I read, with interest, the following story in The Atlantic…click here to read.
“Higher Calling Lower Wages, The Vanishing Of The Middle Class Clergy”
By David R. Wheeler
(This commentary also appeared as a comment at my Facebook Group, Not All Catholics Are Roman…But All Catholics Are One)
Protestants and Evangelicals are learning what Independent, Gnostic, Celtic, Old, and even some Orthodox clergy and denominations have known for a long, long time. There are going to be denominations, dioceses, and even parishes/communities that literally will be so big and so complex that a full time clergy, being paid a decent living wage that allows them to pay off their debt, is required. Those denominations in that situation DO have to engage the entire denomination in a discussion of priorities. What is more important? To buy the (admittedly cheap forclosed) Crystal Cathedral in the next city over, or to make sure your Director of Diocesan Clergy has not just his M. Div., but his MBA with a minor in enough social work classes to be able to help the pastors below him manage parishes AND catch the subtle signs a certain clergy is going waaay off the path, perhaps even into pedophilia?!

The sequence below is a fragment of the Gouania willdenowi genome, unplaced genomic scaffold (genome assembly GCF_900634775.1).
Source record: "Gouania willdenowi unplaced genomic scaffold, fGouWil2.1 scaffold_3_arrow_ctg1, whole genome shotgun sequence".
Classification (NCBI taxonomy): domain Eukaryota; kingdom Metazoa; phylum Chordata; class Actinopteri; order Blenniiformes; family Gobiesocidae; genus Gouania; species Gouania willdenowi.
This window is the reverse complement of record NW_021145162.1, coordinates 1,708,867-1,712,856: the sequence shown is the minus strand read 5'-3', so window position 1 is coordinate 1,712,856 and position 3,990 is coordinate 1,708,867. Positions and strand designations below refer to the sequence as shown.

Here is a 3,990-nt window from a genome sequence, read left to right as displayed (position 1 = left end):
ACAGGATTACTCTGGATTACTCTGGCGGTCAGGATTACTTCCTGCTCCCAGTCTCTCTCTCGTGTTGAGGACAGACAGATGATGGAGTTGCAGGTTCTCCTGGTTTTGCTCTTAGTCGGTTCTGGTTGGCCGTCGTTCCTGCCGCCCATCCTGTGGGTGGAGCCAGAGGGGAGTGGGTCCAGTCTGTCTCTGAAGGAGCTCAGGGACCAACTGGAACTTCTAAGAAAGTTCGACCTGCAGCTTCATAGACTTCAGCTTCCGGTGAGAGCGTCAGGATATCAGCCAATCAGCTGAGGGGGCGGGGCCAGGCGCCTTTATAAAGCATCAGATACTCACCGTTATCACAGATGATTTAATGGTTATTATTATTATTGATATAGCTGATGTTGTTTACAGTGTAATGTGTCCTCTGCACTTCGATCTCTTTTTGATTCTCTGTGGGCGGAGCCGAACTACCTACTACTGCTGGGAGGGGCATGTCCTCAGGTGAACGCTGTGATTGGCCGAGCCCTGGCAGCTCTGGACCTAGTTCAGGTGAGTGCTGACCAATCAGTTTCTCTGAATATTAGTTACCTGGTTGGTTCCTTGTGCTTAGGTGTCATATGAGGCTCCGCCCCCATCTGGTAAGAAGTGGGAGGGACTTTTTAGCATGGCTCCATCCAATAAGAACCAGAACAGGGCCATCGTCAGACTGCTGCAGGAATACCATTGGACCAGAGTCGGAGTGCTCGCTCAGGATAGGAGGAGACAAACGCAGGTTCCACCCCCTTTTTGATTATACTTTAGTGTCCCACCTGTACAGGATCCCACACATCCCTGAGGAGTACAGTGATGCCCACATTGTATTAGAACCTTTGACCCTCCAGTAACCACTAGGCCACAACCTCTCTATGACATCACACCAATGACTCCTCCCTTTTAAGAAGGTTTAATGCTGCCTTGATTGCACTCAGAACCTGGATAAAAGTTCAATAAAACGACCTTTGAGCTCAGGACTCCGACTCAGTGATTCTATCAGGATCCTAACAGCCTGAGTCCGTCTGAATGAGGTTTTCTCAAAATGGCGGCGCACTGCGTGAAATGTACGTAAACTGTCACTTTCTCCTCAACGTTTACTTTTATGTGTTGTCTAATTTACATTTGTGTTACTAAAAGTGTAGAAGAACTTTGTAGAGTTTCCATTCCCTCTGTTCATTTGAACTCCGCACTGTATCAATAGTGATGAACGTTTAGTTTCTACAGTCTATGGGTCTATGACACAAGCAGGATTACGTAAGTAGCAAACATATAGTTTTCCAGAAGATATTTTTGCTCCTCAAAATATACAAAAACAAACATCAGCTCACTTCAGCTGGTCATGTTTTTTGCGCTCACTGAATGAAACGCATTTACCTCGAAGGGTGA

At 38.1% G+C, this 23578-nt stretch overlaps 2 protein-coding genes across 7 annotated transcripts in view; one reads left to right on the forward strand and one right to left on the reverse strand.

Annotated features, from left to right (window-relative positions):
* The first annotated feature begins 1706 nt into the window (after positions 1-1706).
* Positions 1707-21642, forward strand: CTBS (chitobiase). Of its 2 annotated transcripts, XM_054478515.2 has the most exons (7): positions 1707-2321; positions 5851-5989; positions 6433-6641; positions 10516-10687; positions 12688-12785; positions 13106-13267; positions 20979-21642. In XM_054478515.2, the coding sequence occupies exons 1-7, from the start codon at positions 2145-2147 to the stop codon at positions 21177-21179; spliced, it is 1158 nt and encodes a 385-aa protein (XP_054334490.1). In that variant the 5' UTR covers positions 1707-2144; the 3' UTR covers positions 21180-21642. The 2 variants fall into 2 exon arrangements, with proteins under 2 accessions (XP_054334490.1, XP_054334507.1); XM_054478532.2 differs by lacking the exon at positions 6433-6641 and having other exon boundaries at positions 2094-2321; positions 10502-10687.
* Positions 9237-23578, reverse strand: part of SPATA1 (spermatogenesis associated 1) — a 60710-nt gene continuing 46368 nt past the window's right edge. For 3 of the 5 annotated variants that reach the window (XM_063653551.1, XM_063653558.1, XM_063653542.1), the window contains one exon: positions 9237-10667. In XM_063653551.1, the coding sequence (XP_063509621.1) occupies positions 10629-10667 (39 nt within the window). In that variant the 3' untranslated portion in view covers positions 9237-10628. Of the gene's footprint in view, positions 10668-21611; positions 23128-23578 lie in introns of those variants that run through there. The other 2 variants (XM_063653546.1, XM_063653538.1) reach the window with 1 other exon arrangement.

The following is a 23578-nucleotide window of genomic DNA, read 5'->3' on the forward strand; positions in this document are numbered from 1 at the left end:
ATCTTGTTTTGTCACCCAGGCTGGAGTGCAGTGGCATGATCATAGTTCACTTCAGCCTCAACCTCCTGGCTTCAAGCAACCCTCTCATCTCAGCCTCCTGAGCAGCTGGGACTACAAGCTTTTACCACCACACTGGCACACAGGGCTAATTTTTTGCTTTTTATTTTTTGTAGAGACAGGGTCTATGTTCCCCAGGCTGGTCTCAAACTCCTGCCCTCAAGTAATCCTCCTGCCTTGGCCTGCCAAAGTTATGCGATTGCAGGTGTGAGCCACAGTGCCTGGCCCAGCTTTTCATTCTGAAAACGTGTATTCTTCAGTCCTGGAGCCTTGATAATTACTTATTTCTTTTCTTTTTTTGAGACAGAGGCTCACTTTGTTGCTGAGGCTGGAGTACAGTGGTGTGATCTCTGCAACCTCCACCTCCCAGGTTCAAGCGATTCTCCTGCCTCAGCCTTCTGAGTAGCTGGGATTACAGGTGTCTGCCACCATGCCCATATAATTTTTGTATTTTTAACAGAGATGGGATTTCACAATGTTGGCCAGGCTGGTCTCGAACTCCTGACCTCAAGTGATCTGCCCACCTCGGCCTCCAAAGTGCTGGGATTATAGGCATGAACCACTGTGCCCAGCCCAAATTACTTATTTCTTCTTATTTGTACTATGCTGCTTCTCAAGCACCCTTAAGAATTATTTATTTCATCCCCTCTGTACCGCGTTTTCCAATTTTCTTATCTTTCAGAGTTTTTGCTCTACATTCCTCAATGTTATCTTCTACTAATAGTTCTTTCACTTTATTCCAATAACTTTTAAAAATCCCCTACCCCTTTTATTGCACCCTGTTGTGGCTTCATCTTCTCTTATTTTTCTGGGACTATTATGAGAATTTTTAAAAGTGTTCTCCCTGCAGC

For denominations large or small, growing or shrinking….this is to me one of the more important points: What drives your decisions on clergy education requirements and pay? Who are you listening to more….Ceasar and money, or the theologians of your faith? How can your denomination or parish claim to posses truth, morals, and leadership if the bar to be clergy is so high and expensive, but the pay so low, that your pastor must default on his or her student debt?
Another quote I think is very important to this discussion: “One example of a deliberately bi-vocational church is Love Chapel Hill in North Carolina, where five co-pastors share the workload of the church and work other jobs on the side.” Now this, I am sure is going to sound very familiar to a good number of non-Utrechtian Old Catholics, independent Catholics, and other small Catholic denominations. It plays right into an issue we have for years had debates about here on this group – how many clergy is too many clergy?
A story: Last year, as you veterans know, Brian and I went to the very informal ISM Family Reunion in the Asheville, NC area. We met and became friends there with Bishop Ron Shelton, and his Celtic Apostolic Church (Ron, correct me and forgive me if I got that wrong…I am sick in bed today with just myself and a tablet while they boys are at flag football, so your card is far out of reach).
We met Rev. Gerry, an older woman who, as Pastor, immediately knew what was needed, where things were, and who to send fetching when Brian and I, after more drama than you can imagine, finally arrived that Sunday. You could stand next to this woman and just KNOW she could command anything that community might deal with, from a fued amoung families planning a wedding to a terrorist strike causing a plane crash in the parking lot. Ron knows it to, and merely stayed out of her way. Everything I later learned about her from folks like Phil Biesi confirmed that impression, and also clued me in that she can hold her own in a good many theological discussions, and has other duties.